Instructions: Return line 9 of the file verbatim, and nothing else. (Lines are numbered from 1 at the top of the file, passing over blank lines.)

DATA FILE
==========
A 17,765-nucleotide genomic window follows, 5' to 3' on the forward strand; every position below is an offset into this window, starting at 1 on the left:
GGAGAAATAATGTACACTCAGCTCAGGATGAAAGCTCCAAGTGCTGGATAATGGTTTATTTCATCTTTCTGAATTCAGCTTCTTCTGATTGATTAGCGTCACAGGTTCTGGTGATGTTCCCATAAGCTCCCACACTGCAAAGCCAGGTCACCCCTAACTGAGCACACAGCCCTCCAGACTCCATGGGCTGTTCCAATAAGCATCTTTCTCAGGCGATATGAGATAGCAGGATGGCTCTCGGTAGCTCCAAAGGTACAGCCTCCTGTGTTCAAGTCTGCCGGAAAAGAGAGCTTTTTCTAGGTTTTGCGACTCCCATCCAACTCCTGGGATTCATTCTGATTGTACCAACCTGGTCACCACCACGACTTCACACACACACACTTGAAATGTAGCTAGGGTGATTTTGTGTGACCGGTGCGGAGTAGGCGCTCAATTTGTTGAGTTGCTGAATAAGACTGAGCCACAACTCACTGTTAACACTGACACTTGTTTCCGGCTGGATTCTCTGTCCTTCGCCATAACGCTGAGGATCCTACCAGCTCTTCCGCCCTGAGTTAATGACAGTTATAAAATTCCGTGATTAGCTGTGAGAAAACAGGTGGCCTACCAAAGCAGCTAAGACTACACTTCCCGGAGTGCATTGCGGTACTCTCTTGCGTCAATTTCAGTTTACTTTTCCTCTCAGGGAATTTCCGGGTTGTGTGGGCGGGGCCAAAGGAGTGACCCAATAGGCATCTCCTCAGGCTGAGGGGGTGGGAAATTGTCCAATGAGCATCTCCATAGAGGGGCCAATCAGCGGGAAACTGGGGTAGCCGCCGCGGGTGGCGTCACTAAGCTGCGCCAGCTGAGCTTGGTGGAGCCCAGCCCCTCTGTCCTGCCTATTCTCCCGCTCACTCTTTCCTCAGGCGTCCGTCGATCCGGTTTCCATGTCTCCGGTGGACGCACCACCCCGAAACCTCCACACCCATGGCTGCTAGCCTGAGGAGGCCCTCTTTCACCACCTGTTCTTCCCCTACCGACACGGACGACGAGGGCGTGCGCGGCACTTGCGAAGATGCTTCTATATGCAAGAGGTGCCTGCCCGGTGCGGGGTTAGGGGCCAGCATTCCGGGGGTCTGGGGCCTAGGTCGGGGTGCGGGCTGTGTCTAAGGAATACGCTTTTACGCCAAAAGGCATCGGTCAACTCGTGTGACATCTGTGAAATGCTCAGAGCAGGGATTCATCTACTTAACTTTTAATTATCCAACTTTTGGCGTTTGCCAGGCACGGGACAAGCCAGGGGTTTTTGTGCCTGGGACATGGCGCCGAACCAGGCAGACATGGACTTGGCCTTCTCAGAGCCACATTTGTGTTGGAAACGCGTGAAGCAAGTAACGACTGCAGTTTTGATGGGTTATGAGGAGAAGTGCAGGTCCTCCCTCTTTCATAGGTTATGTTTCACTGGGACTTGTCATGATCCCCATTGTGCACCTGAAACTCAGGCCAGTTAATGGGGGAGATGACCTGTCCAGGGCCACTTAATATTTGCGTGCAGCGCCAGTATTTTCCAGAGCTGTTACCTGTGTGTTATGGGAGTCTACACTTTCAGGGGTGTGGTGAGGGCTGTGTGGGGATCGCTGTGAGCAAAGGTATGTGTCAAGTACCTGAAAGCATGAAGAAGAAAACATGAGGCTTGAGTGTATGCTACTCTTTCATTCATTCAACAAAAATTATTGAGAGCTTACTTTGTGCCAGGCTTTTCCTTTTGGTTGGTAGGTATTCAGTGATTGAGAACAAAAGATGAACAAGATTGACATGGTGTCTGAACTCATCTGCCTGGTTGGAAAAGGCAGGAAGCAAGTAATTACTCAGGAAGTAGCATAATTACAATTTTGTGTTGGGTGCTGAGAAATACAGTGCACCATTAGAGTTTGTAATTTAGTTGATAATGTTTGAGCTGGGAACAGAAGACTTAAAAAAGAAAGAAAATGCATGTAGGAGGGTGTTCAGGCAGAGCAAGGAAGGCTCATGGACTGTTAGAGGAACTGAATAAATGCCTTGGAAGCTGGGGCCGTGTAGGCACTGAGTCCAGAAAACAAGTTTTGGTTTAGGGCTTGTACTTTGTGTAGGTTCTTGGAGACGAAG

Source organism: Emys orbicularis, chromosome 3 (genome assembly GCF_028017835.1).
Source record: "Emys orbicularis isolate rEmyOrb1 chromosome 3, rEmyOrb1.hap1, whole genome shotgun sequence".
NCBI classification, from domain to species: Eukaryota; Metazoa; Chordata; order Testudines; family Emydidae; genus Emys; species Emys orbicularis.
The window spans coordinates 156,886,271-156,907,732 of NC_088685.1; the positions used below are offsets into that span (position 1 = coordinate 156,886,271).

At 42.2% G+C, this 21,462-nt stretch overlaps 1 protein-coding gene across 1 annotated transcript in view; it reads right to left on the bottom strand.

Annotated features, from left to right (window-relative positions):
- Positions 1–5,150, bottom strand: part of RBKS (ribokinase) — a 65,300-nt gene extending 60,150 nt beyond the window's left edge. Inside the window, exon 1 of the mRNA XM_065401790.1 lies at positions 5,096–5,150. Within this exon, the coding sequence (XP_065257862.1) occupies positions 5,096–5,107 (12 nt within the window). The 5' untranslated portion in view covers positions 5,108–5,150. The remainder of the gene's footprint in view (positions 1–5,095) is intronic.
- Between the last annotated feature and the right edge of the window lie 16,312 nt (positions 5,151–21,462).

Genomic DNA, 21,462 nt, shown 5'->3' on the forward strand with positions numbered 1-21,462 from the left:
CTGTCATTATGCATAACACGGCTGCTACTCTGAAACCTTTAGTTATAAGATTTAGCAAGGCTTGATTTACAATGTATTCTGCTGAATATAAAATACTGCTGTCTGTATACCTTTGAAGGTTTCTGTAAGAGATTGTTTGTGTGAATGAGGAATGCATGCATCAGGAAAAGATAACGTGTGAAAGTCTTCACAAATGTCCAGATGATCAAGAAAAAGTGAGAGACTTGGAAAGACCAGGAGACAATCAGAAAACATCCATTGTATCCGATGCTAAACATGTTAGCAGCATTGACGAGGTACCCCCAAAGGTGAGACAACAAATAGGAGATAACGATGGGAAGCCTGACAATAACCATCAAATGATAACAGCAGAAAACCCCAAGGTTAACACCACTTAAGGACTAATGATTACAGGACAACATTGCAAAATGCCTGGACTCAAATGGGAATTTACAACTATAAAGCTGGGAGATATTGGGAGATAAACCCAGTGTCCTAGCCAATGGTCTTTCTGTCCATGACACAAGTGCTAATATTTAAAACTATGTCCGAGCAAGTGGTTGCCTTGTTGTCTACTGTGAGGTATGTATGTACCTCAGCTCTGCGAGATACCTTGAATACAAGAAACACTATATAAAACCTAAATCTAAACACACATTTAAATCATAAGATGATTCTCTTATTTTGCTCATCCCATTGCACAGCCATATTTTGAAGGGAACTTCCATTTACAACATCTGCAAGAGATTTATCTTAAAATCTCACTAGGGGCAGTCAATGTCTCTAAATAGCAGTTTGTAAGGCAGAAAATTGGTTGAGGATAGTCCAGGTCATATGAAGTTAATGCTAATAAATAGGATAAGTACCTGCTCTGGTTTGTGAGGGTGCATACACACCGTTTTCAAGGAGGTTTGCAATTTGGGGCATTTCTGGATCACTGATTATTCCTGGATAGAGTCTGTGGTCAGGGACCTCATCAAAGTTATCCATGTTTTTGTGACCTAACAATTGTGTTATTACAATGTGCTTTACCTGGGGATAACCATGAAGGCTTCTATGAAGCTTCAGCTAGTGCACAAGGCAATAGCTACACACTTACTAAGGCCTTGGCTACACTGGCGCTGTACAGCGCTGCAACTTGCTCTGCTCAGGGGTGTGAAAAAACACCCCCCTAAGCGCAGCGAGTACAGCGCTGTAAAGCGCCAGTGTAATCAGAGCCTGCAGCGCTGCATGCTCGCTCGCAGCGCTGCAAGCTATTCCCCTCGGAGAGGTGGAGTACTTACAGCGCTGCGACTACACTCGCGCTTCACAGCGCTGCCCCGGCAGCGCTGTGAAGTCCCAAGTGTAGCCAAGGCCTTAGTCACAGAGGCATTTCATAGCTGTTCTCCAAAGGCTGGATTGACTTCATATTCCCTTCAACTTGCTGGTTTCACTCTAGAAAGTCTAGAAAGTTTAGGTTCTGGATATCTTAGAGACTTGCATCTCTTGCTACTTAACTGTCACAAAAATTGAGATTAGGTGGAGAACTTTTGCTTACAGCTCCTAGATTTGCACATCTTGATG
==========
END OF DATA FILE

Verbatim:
- Positions 1–5,150, bottom strand: part of RBKS (ribokinase) — a 65,300-nt gene extending 60,150 nt beyond the window's left edge. Inside the window, exon 1 of the mRNA XM_065401790.1 lies at positions 5,096–5,150. Within this exon, the coding sequence (XP_065257862.1) occupies positions 5,096–5,107 (12 nt within the window). The 5' untranslated portion in view covers positions 5,108–5,150. The remainder of the gene's footprint in view (positions 1–5,095) is intronic.